RULES QUESTION: Movement in zero-g is painfully slow. 2 MP per turn essentially means one space per turn in most situations. Having to spend one of those two movement points turning also meant that most turning was forgone; players opted to "strafe" around. This felt really weird and I wasn't sure how to handle LOS. In general, LOS during movement was difficult to interpret as a judge. Should I assume that characters automatically turn to face the direction they are moving, unless they decide to back up? It is weird to have characters moving around without changing their facing. Did we play this correctly? It took our players forever to even get anywhere in the main section of the ship.

I don’t think you did anything wrong here. The rules make no mention I can see about a character having to face the direction they’re moving. Their LOS would still be that front arc.

If the players are finding turning slow, maybe they should have invested in some suits with thruster packs.

Also keep in mind that characters can run in zero-g. You only need one character with LOS to walk or jog to get an update for an area at the end of the turn, so have one do that and run the rest into position.


RULES QUESTION: Can two characters hack at the same terminal in the same turn? The G-men spent a large portion of the game doing just this.

Sure

RULES QUESTION: The rulebook says that a hacking action is an entire action. Is that really the way it works? It seems like hacking would inevitably devolve into the Scientist player and the G-men player trying to take the computer away from each other, having to spend both characters' actions making the 50% attempt. The only way they would actually get to do a security action is if the other player got unlucky and failed a roll for a turn or two. This happened a few times, so the players got a little bit of information from snooping, but it wasn't very dynamic, and seemed pretty limiting. Did we do this right?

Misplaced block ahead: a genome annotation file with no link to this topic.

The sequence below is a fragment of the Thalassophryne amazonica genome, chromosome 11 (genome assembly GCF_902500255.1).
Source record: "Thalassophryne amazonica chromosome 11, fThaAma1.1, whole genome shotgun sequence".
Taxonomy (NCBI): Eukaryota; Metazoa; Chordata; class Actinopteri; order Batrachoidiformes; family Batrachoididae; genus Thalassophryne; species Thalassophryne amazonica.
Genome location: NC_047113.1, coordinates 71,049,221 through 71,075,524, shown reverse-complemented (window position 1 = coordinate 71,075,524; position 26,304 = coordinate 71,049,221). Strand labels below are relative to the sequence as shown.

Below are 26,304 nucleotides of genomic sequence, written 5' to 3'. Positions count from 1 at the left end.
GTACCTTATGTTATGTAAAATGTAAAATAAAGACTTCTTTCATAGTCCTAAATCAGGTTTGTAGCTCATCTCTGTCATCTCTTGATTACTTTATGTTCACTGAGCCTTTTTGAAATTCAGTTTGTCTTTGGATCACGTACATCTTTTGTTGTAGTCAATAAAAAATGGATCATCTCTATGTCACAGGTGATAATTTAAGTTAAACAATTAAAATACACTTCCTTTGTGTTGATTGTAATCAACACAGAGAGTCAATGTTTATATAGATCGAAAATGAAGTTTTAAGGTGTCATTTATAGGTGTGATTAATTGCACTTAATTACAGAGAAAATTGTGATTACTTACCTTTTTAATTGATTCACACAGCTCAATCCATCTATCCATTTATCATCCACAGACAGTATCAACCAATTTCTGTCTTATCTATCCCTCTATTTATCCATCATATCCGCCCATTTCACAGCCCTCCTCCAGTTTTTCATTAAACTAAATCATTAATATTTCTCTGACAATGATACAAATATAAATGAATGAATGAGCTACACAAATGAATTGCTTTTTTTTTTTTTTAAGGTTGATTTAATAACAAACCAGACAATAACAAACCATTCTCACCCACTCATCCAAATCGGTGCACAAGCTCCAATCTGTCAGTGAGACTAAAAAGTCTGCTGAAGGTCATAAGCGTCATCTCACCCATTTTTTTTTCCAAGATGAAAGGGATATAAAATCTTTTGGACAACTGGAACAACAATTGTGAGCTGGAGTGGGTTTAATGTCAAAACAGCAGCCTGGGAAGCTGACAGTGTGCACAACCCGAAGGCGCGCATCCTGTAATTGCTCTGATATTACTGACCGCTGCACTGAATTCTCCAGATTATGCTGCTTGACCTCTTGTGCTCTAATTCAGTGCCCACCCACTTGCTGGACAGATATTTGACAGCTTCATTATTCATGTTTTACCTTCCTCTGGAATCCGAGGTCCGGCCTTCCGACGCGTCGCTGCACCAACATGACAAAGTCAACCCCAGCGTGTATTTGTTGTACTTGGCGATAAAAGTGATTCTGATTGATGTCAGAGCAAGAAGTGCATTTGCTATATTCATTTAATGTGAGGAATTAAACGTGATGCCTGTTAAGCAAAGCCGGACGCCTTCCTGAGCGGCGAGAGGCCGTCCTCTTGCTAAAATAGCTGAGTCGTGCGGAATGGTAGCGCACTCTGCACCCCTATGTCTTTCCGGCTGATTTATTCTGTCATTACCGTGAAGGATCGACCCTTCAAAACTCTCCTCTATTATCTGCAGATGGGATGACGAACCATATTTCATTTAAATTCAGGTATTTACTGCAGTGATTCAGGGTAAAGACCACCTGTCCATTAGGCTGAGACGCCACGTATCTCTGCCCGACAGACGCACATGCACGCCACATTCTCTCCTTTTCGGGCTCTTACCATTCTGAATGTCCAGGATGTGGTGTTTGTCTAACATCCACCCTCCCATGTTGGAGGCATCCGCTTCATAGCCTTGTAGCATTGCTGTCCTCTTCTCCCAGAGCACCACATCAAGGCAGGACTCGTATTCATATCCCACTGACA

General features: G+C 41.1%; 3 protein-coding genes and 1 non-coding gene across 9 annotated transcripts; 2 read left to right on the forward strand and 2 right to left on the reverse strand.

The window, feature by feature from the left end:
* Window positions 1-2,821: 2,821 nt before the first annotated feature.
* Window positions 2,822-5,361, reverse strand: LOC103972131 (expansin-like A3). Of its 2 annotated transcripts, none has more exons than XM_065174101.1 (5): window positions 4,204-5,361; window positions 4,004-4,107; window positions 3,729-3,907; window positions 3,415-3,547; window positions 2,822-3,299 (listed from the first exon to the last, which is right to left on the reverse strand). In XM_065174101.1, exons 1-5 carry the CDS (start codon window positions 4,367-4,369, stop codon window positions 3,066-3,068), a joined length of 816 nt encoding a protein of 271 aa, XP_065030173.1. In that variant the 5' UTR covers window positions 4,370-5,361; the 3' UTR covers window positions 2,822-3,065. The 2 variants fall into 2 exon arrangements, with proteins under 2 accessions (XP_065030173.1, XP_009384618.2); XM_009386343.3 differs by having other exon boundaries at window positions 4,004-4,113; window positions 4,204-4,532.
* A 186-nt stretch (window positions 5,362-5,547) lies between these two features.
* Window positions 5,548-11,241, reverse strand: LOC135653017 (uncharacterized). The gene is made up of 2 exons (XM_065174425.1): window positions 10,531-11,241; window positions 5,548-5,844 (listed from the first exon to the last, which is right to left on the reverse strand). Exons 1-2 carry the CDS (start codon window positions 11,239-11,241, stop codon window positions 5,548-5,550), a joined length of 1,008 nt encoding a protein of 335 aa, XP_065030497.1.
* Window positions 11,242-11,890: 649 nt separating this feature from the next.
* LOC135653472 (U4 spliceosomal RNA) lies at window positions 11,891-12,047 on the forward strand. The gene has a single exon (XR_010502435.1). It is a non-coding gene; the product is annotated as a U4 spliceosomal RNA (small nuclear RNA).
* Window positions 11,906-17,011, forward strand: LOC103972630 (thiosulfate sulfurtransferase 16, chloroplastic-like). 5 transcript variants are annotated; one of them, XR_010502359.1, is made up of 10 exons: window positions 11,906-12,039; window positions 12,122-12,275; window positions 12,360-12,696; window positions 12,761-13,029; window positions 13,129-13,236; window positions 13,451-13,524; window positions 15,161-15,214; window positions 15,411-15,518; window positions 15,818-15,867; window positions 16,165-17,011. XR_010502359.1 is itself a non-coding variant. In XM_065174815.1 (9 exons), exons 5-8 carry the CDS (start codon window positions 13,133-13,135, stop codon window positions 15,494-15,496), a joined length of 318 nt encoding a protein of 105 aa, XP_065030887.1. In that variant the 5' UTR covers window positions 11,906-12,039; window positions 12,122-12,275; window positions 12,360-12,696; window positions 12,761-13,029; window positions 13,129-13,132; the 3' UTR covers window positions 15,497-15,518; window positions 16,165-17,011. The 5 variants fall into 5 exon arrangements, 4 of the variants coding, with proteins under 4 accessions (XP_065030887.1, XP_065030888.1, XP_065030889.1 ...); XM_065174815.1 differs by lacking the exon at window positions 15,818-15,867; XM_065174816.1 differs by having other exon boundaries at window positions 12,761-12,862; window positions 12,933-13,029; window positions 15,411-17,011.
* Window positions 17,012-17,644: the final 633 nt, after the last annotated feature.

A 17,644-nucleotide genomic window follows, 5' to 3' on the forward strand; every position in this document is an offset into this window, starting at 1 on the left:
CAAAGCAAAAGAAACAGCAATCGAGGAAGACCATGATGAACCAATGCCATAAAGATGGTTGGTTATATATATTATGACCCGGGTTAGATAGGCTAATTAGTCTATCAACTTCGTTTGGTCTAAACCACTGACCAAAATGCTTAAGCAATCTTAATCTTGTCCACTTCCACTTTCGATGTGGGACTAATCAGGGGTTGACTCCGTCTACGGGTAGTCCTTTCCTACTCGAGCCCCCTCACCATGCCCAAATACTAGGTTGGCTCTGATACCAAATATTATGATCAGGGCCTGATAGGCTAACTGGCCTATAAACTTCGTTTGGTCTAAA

You played it right. Keep in mind, though, that one character could hack to take control, and pass it to another character who could use it in the same turn.

If there keeps being a back and forth, that seems like a great time for some negotiating. If the two parties are spending their time hacking, they’re not likely watching their back. “Hey Zombies, can you pop into the computer room and see if you find anyone delicious?”


RULES QUESTIONS: Regarding darkness, it seems like characters can only walk and see things in their own square when in darkness. Now, zombies have IR vision, and the acid bot does as well, so they are less limited. But the rules seem to imply that they are still super limited. Their choices are that they can jog instead of walk, and can choose a single square to see into. I interpreted this to mean that it did not take an action, since that would seem silly. Was that a correct interpretation? That is, a player with IR or flashlight could choose a square, and if they saw an enemy in that square, could choose to shoot at them? But doesn't this again violate the timing rules, where map updates are not made during players' turns? Now, assuming that examining a square in the dark does not take an action and does give in-flight map updates, why is seeing in the dark so limiting? If I have IR vision, can't I see everything in my field of view relatively well? Why can I only examine one space? If I have a flashlight, won't that illuminate an entire row or cone of squares? What is the reasoning behind the counterintuitive darkness rules? Did we play them correctly?